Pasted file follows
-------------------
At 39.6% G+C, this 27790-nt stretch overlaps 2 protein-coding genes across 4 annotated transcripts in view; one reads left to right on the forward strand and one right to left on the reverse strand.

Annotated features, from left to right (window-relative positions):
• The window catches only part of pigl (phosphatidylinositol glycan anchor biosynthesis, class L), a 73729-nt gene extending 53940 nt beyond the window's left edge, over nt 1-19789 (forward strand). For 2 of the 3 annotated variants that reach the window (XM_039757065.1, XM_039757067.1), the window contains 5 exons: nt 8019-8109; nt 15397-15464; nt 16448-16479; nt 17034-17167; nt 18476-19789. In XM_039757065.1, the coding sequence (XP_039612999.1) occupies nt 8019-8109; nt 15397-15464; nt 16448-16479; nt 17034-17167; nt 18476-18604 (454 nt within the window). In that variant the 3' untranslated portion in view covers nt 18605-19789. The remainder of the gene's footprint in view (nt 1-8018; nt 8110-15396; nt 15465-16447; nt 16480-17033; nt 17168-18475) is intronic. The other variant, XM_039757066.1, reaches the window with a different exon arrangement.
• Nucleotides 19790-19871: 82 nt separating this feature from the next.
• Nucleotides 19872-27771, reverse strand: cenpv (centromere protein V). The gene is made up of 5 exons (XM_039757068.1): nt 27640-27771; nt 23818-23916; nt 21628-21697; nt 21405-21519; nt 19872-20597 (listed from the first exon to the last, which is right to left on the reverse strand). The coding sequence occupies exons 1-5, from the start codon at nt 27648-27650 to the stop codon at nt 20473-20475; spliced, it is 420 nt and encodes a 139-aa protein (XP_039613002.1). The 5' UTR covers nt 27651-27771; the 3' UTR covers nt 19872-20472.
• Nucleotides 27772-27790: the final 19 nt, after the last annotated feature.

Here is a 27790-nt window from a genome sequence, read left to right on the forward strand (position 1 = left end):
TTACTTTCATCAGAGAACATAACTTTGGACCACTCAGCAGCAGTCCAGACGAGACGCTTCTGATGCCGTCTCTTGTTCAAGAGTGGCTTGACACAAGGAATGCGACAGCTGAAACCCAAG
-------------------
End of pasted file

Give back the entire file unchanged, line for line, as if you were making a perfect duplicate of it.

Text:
At 39.6% G+C, this 27790-nt stretch overlaps 2 protein-coding genes across 4 annotated transcripts in view; one reads left to right on the forward strand and one right to left on the reverse strand.

Annotated features, from left to right (window-relative positions):
• The window catches only part of pigl (phosphatidylinositol glycan anchor biosynthesis, class L), a 73729-nt gene extending 53940 nt beyond the window's left edge, over nt 1-19789 (forward strand). For 2 of the 3 annotated variants that reach the window (XM_039757065.1, XM_039757067.1), the window contains 5 exons: nt 8019-8109; nt 15397-15464; nt 16448-16479; nt 17034-17167; nt 18476-19789. In XM_039757065.1, the coding sequence (XP_039612999.1) occupies nt 8019-8109; nt 15397-15464; nt 16448-16479; nt 17034-17167; nt 18476-18604 (454 nt within the window). In that variant the 3' untranslated portion in view covers nt 18605-19789. The remainder of the gene's footprint in view (nt 1-8018; nt 8110-15396; nt 15465-16447; nt 16480-17033; nt 17168-18475) is intronic. The other variant, XM_039757066.1, reaches the window with a different exon arrangement.
• Nucleotides 19790-19871: 82 nt separating this feature from the next.
• Nucleotides 19872-27771, reverse strand: cenpv (centromere protein V). The gene is made up of 5 exons (XM_039757068.1): nt 27640-27771; nt 23818-23916; nt 21628-21697; nt 21405-21519; nt 19872-20597 (listed from the first exon to the last, which is right to left on the reverse strand). The coding sequence occupies exons 1-5, from the start codon at nt 27648-27650 to the stop codon at nt 20473-20475; spliced, it is 420 nt and encodes a 139-aa protein (XP_039613002.1). The 5' UTR covers nt 27651-27771; the 3' UTR covers nt 19872-20472.
• Nucleotides 27772-27790: the final 19 nt, after the last annotated feature.

Here is a 27790-nt window from a genome sequence, read left to right on the forward strand (position 1 = left end):
TTACTTTCATCAGAGAACATAACTTTGGACCACTCAGCAGCAGTCCAGACGAGACGCTTCTGATGCCGTCTCTTGTTCAAGAGTGGCTTGACACAAGGAATGCGACAGCTGAAACCCAAG